This article looks at these changes and the ways in which successive years of 0% or 1% pay rises in the NHS have undermined the national Agenda for Change pay structure, paving the way for localised and potentially privatised pay agreements.
The recent announcement by the government of a pay freeze pay for NHS workers in England and Wales earning below the top of their pay band was the latest attempt to ‘get tough’ on public sector workers. Now band-7 workers at the top of the band will be paid an increase of £405 in addition to their current £40,558 salary whilst those on the bottom of band 1 with a full-time salary of £14,294 receive nothing. Deliberately unfair even by the coalition’s usual definition of fairness, it came with a threat of further pay freezes if the annual increment system is not scrapped.
In response, the major unions issued press releases voicing their opposition and have made noises around taking industrial action. Simultaneously they have already started posturing against each other over their respective dedication to fighting the plans. UNISON for example decided to email their members stating that Unite had offered the government a years’ incremental freeze, whereas they rejected this. Unmentioned was that the unions already accepted that increment rises be tied to performance standards in negotiations in early 2013.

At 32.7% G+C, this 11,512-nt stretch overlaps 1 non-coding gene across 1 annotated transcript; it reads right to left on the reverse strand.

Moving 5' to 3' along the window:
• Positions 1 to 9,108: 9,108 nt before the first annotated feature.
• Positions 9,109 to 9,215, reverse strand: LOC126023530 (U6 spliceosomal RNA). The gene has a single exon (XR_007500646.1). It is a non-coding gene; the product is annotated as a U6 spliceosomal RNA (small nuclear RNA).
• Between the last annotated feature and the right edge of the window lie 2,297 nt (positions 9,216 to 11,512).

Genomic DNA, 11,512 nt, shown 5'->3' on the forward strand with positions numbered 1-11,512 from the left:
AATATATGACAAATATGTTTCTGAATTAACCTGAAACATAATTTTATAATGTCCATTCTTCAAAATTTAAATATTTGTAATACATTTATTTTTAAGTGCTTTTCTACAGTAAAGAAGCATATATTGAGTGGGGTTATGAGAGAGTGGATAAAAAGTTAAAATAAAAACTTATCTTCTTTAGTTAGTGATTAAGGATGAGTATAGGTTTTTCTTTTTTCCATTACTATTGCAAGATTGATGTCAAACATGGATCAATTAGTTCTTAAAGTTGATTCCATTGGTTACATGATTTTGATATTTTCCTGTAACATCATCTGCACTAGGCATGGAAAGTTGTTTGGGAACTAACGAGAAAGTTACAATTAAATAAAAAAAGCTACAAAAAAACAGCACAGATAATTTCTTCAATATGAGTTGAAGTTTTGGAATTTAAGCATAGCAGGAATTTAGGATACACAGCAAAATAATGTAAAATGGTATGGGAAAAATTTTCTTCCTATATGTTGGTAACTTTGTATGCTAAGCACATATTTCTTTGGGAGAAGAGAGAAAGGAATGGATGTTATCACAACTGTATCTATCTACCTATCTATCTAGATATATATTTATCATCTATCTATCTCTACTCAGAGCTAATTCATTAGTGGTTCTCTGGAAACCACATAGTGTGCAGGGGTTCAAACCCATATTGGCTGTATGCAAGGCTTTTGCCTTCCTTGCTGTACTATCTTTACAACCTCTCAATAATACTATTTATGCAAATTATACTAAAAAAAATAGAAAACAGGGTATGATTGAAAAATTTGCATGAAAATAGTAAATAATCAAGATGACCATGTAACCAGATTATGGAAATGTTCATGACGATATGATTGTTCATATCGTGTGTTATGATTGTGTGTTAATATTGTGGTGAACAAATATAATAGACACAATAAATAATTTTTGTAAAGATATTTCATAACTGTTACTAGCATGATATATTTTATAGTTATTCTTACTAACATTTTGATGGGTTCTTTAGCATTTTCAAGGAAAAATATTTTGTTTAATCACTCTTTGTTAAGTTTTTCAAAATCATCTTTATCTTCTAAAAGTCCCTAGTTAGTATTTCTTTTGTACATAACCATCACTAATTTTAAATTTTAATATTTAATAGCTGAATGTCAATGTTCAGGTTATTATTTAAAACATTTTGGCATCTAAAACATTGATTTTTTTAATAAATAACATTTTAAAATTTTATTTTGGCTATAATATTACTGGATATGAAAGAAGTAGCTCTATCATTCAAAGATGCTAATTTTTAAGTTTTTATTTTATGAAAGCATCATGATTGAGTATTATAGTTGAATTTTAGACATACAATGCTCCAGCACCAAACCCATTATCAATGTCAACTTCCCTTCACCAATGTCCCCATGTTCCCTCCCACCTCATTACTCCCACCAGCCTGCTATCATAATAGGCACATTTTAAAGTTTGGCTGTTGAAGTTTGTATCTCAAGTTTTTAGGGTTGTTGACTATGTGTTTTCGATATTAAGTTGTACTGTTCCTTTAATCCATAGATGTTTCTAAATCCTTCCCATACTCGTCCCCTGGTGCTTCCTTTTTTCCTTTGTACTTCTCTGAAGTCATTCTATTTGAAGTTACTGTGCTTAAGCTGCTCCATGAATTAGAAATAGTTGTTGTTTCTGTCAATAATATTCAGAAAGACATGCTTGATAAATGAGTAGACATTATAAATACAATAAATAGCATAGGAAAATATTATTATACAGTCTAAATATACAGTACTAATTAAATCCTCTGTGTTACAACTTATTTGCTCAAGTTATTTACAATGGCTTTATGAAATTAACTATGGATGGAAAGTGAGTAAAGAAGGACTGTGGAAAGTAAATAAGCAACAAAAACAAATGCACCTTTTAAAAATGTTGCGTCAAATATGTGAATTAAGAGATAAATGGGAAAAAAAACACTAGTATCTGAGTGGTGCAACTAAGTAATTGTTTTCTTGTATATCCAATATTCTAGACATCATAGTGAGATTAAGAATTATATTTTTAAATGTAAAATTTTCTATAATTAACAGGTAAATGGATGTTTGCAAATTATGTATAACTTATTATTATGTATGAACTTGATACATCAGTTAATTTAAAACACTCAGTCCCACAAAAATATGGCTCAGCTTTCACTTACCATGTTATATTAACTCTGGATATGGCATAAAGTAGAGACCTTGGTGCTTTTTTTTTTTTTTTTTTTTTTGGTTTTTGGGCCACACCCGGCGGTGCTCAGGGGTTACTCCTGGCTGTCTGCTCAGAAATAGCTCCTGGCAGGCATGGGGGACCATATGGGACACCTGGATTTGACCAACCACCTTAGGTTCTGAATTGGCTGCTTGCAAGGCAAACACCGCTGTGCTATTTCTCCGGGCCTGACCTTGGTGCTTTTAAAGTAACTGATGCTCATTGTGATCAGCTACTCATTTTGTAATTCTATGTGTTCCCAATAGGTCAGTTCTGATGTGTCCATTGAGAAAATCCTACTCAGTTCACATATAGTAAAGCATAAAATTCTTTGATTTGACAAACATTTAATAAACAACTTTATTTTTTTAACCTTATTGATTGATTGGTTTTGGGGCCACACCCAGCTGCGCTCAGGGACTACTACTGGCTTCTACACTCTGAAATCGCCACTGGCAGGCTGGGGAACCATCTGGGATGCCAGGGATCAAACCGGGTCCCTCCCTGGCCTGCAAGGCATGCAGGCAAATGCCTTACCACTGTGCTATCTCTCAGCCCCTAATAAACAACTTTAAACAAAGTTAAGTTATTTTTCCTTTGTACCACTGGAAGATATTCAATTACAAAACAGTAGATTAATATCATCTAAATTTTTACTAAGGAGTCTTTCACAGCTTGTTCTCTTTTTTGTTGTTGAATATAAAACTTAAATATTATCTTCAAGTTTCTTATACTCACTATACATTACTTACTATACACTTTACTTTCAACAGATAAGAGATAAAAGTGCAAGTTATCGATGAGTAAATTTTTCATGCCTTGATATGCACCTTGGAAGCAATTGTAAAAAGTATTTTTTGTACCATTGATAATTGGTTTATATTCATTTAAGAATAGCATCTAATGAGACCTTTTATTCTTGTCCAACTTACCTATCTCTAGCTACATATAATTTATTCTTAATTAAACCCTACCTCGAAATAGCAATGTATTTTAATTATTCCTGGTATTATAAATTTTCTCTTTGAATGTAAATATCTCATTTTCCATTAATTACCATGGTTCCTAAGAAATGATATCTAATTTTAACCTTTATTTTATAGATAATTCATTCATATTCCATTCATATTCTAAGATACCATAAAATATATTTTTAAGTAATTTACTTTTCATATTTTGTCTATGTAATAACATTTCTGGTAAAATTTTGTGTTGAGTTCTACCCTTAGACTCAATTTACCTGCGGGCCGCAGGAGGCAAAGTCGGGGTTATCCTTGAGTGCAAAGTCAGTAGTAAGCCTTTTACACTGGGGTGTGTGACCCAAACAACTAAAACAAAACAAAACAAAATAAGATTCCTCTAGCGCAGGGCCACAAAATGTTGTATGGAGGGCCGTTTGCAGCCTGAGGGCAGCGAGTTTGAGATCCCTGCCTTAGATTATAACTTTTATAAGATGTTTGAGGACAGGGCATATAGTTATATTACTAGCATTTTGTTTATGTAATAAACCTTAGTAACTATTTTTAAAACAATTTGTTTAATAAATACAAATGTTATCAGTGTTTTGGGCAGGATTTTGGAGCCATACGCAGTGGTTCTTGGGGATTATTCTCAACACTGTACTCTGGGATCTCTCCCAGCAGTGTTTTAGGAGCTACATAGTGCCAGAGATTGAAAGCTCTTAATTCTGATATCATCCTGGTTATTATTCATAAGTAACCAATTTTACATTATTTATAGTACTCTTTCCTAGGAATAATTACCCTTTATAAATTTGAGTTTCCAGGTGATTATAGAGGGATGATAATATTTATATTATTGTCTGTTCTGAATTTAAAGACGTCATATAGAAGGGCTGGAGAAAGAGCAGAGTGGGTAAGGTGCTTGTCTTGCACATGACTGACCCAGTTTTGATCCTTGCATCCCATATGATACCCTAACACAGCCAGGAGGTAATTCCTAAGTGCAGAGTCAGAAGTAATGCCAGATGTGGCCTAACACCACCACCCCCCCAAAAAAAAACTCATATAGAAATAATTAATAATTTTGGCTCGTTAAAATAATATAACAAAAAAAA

Less reported on, however, is a more general attack on the 'Agenda for Change' national pay structure. In recent years we have seen moves towards more regionalised pay and potentially regional contracts, moves that undermine workers' conditions and pave the way for privatised NHS trusts offering their own private terms and conditions.
What is Agenda for Change
The Agenda for Change pay structure, phased into the NHS from 2004 onwards, is a national replacement for the previous less structured and more inconsistent Whitley system. Under the system, workers are divided into 9 pay bands, with different jobs assigned to one of these bands based on their assessed skill level. Contained within each of these bands are between 3 and 9 pay points which workers move up annually in order to encourage them to stay in the job, while reflecting their improved abilities over time (see graph below). The pay structure is thus designed to provide equal and comparable pay across different positions and to protect the NHS against equal pay claims.
Source: Pay Circular (AforC) 1/2013 http://www.nhsemployers.org/Aboutus/Publications/Documents/Pay_circular_AforC_1_2013.pdf